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United States. Office of Indian Affairs / Annual report of the Commissioner of Indian Affairs, for the year 1904, Part II
([1904])

Report of the Commission to the Five Civilized Tribes,   pp. 1-198 ff. PDF (110.1 MB)


Page 6

REPORT OF THE SECRETARY OF THE INTERIOR. 
and the multiplicity of statutes and the conflict of provisions occa- 
sioned no little embarrassment, difficulty, and delay. 
The judicial and executive duties of the work were greatly aug- 
mented by reason of the fact that Congress did not see fit to limit the 
determination of any matter, however small, to the final.jurisdiction 
of the Commission. It imposed the duty upon the Interior Depart- 
ment of review and control of all proceedings; and it extended the 
right of appeal in every detail and particular to all the claimants and 
citizens of the tribes. This largely multiplied proceedings and the 
making of records. Added to this, there have been injunctions by the 
courts, stopping the work in important branches and for long periods 
of time. It can readily be seen how, under conditions like these, with 
every man who failed of his purpose an active dissenter; with every 
detail subject to distant control; with Congress and the public often 
deceived, and the dissatisfied, ignorant, and recalcitrant elements 
stimulated and supported by those who seek to retain a privilege or 
secure an advantage, the work would be increased, unsettled, retarded, 
and embarrassed in every conceivable way.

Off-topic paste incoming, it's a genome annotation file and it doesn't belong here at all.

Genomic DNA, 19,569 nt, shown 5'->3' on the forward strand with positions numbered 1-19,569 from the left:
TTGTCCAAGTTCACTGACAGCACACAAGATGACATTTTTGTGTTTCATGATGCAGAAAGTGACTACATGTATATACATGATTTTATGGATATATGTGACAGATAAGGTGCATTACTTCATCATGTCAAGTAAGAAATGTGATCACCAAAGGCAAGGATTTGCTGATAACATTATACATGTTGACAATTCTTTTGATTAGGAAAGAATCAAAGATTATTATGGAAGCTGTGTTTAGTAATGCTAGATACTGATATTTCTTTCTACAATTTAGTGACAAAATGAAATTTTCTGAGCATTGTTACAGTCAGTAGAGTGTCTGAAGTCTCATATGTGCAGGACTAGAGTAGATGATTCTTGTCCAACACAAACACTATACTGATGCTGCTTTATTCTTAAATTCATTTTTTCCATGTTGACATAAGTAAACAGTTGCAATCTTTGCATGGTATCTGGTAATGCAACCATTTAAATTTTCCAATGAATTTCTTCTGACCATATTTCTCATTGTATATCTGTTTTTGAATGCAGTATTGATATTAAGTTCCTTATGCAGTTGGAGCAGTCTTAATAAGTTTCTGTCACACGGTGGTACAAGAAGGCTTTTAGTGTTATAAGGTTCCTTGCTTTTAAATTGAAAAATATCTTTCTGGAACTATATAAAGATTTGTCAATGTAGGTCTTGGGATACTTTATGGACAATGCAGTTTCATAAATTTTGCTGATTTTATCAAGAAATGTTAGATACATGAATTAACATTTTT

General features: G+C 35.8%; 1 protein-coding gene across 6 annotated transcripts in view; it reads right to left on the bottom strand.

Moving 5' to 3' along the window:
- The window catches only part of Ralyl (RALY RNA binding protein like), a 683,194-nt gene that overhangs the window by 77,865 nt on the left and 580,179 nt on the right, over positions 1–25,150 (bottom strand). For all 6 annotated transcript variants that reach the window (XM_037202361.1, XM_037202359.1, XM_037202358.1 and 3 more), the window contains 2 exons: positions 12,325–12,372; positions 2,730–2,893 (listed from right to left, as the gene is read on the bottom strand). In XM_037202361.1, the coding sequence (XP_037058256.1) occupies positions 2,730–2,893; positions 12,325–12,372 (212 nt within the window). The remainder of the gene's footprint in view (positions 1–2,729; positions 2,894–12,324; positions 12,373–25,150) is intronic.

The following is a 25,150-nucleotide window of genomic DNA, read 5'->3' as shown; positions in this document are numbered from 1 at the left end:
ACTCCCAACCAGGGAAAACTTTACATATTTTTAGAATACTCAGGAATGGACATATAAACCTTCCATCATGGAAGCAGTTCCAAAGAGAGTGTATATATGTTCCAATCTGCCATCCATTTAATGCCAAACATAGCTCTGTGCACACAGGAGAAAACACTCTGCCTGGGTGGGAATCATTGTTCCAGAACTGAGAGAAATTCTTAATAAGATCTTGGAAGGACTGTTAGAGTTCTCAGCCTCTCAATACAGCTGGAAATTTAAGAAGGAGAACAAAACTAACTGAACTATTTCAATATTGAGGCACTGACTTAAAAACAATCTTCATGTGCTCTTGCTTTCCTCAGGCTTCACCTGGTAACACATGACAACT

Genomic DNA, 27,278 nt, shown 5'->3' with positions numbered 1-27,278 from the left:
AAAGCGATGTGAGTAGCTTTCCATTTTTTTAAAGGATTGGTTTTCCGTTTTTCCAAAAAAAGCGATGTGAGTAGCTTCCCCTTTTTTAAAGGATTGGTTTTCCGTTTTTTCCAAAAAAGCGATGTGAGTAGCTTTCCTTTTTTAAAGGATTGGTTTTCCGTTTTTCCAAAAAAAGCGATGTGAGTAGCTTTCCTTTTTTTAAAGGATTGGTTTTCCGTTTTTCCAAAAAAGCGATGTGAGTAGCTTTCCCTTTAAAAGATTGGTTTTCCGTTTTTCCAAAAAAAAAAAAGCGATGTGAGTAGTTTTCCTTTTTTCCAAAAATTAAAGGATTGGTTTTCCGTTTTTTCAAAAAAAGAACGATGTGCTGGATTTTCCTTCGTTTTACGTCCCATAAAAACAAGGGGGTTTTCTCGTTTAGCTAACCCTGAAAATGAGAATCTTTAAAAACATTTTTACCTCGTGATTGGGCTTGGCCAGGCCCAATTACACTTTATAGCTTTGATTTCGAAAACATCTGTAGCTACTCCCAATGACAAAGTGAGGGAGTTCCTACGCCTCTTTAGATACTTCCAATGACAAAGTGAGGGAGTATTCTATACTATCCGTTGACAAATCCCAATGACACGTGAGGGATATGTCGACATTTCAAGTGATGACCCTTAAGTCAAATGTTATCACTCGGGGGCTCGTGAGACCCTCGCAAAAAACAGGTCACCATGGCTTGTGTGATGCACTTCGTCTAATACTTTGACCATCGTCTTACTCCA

For the past six years that the Commission has been authorized to do 
this work it has labored under these conditions. We have been daily 
witnesses of the distress of the people caused by delay, not only of 
the approximately 90,000 citizens of the tribes, but also of the esti- 
mated 600,000 other residents of the Territory whose legitimate 
interests suffer from an unsettled state of affairs. It will be seven 
years consumed in this work if it is completed, as we expect, by July 
1, 1905; and the administration of these communal estates, amount- 
ing to nearly 20,000,000 acres of land, and to perhaps hundreds of 
millions of dollars in actual values, will then have consumed that 
amount of time and have cost less than 10 cents per acre. We trust 
that a consideration of the facts here stated will lead to the conclusion
that, under the circumstances, the time consumed has not been unrea- 
sonable or the cost unduly great. 
LEGISLATION. 
Appended to this report is a compilation of the various laws of 
Congress relating to the transformation of conditions in Indian Ter- 
ritory, the execution of which devolved, to a greater or less extent, 
upon this Commission.   (Appendix No. 1, p. 53.)  The only impor- 
tant additions made to these laws during the past year are embodied 
in the Indian appropriation act approved April 21, 1904 (Appendix 
No. 1, p. 119), which provided a fund recommended by the Commis- 
sion as sufficient to practically complete its work during the year 
ending June 30, 1905. This act makes provision for the sale of the 
surplus lands of the Creek Nation, provides special relief for Dela- 
ware-Cherokees who were in rightful possession of improved lands, 
and liberalizes the provisions of the agreements with the several tribes
as to the sale of lands by allottees. It also limits the existence of the
Commission to July 1, 1905, that being fixed as the date upon which 
its labors shall have been finished. 
Certain matters extend, by operation of existing laws, beyond the 
date fixed for the completion of this work. For example, the agree- 
ments with the Choctaws, Chickasaws. and Cherokees provide that 
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